phenytoin (generic name)

It is used to control seizures in certain types of epilepsy.
(FEN i toyn)
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What is this medicine?

PHENYTOIN (FEN i toyn) is used to control seizures in certain types of epilepsy.

What should I tell my health care provider before I take this medicine?

They need to know if you have any of these conditions:
  • an alcohol abuse problem
  • Asian ancestry
  • blood disorders or disease
  • diabetes
  • heart problems
  • kidney disease
  • liver disease
  • porphyria
  • receiving radiation therapy
  • suicidal thoughts, plans, or attempt; a previous suicide attempt by you or a family member
  • thyroid disease
  • an unusual or allergic reaction to phenytoin, other medicines, foods, dyes, or preservatives
  • pregnant or trying to get pregnant
  • breast-feeding

How should I use this medicine?

Take this medicine by mouth. Follow the directions on the prescription label. Shake the bottle well before each dose. Use a specially marked spoon or dropper to measure your medicine. Ask your pharmacist if you do not have one. Household spoons are not accurate. Take this medicine with food if it upsets your stomach. Take your doses at regular intervals. Do not take your medicine more often than directed. Do not stop taking this medicine suddenly. This increases the risk of seizures. Your doctor will tell you how much medicine to take. If your doctor wants you to stop the medicine, the dose will be slowly lowered over time to avoid any side effects.


Talk to your pediatrician regarding the use of this medicine in children. Special care may be needed.

What if I miss a dose?

If you miss a dose, take it as soon as you can. If it is almost time for your next dose, take only that dose. Do not take double or extra doses.

What may interact with this medicine?

Do not take this medicine with any of the following medications:
  • delavirdine

This medicine may also interact with the following medications:

  • alcohol
  • aspirin and aspirin-like medicines
  • barbiturate medicines for inducing sleep or treating seizures
  • calcium supplements
  • carbamazepine
  • chloramphenicol
  • chlordiazepoxide
  • cimetidine or other medicines for heartburn or stomach ulcers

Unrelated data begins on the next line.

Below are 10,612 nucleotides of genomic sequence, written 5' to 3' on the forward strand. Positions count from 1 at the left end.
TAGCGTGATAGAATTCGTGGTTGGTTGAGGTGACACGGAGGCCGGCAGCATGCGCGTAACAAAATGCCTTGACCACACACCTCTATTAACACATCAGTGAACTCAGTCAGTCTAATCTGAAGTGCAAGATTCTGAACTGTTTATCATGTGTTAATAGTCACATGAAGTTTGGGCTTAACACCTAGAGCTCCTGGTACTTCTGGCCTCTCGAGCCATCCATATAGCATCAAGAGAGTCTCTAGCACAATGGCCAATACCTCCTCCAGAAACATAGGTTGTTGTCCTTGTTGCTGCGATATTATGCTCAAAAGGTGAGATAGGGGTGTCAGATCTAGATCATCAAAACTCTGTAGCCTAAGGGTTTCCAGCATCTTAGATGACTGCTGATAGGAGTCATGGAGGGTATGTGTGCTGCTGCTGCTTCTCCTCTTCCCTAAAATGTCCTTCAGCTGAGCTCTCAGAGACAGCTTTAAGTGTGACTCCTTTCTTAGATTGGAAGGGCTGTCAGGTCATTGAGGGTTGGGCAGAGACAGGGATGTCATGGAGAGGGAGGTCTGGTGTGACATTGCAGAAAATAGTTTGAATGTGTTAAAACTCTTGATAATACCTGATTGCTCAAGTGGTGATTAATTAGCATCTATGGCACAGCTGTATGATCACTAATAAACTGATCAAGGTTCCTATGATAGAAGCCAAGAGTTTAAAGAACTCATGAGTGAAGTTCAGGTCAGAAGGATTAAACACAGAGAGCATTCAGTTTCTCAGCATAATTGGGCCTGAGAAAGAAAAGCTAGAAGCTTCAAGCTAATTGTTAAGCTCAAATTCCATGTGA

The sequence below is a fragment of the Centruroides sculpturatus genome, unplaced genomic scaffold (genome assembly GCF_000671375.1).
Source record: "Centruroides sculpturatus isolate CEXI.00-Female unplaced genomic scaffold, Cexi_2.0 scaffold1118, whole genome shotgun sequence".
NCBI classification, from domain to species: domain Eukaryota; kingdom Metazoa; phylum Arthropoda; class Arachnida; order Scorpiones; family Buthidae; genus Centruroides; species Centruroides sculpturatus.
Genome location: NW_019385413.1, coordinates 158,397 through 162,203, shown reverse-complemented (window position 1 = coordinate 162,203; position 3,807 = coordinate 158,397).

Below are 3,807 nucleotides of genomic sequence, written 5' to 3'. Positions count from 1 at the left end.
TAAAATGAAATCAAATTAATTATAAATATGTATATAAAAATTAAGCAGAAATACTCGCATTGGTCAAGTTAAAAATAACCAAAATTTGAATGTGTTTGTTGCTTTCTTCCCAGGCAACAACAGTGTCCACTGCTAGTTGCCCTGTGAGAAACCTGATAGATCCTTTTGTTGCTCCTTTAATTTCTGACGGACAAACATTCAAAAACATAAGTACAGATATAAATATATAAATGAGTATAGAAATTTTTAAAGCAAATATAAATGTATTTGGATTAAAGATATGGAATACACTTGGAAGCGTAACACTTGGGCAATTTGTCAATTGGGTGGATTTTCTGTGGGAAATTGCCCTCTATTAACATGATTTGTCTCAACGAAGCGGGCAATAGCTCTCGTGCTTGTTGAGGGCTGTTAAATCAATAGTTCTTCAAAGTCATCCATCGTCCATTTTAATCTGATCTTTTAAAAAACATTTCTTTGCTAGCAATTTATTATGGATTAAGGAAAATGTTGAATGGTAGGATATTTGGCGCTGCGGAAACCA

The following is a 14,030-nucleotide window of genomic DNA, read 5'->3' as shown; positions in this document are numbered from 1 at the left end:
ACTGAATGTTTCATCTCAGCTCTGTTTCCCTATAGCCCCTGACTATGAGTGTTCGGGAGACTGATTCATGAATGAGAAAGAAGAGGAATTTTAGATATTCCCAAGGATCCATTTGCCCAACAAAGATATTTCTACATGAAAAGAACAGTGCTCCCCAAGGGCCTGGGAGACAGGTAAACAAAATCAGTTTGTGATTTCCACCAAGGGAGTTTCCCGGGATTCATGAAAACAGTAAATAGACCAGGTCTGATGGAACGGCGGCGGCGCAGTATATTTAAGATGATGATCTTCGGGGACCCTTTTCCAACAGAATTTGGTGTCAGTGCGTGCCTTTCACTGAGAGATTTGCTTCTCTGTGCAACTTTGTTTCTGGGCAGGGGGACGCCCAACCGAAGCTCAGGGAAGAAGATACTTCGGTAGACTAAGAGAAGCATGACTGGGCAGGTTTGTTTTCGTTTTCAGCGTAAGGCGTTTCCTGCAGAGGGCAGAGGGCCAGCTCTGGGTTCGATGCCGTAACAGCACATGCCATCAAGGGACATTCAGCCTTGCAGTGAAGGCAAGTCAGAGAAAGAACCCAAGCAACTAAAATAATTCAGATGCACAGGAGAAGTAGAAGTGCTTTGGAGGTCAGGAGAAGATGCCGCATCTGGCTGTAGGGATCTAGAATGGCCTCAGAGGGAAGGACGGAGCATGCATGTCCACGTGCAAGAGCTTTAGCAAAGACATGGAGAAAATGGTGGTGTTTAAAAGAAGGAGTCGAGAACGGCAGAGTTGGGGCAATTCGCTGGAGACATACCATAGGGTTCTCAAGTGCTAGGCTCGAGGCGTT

• corticosteroid hormones such as prednisone or cortisone
  • diazepam
  • disulfiram
  • doxycycline
  • enteral feedings (liquid nutritional drinks or tube feeding liquids)
  • ethosuximide
  • female hormones, including contraceptive or birth control pills
  • furosemide
  • halothane
  • isoniazid
  • medicines for mental depression, anxiety or other mood problems
  • medicines to control heart rhythm
  • methsuximide
  • methylphenidate
  • molindone
  • phenylbutazone
  • reserpine
  • rifampin, rifabutin or rifapentine
  • sucralfate
  • sulfonamides like Azulfidine or Bactrim
  • theophylline
  • ticlopidine
  • tolbutamide
  • valproic acid
  • vitamin D
  • warfarin

What should I watch for while using this medicine?

Visit your doctor or health care professional for regular checks on your progress. This medicine needs careful monitoring. Your doctor or health care professional may schedule regular blood tests.

Wear a medical ID bracelet or chain, and carry a card that describes your disease and details of your medicine and dosage times.

Do not change brands or dosage forms of this medicine without discussing the change with your doctor or health care professional.

You may get drowsy or dizzy. Do not drive, use machinery, or do anything that needs mental alertness until you know how this medicine affects you. Do not stand or sit up quickly, especially if you are an older patient. This reduces the risk of dizzy or fainting spells. Alcohol may interfere with the effect of this medicine. Avoid alcoholic drinks.

Birth control pills may not work properly while you are taking this medicine. Talk to your doctor about using an extra method of birth control.

This medicine can cause unusual growth of gum tissues. Visit your dentist regularly. Problems can arise if you need dental work, and in the day to day care of your teeth. Try to avoid damage to your teeth and gums when you brush or floss your teeth.

Do not take antacids at the same time as this medicine. If you get an upset stomach and want to take an antacid or medicine for diarrhea, make sure there is an interval of 2 to 3 hours before or after you took your phenytoin.

The use of this medicine may increase the chance of suicidal thoughts or actions. Pay special attention to how you are responding while on this medicine. Any worsening of mood, or thoughts of suicide or dying should be reported to your health care professional right away.

Women who become pregnant while using this medicine may enroll in the North American Antiepileptic Drug Pregnancy Registry by calling 1-888-233-2334. This registry collects information about the safety of antiepileptic drug use during pregnancy.

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Last Updated: July 21, 2009
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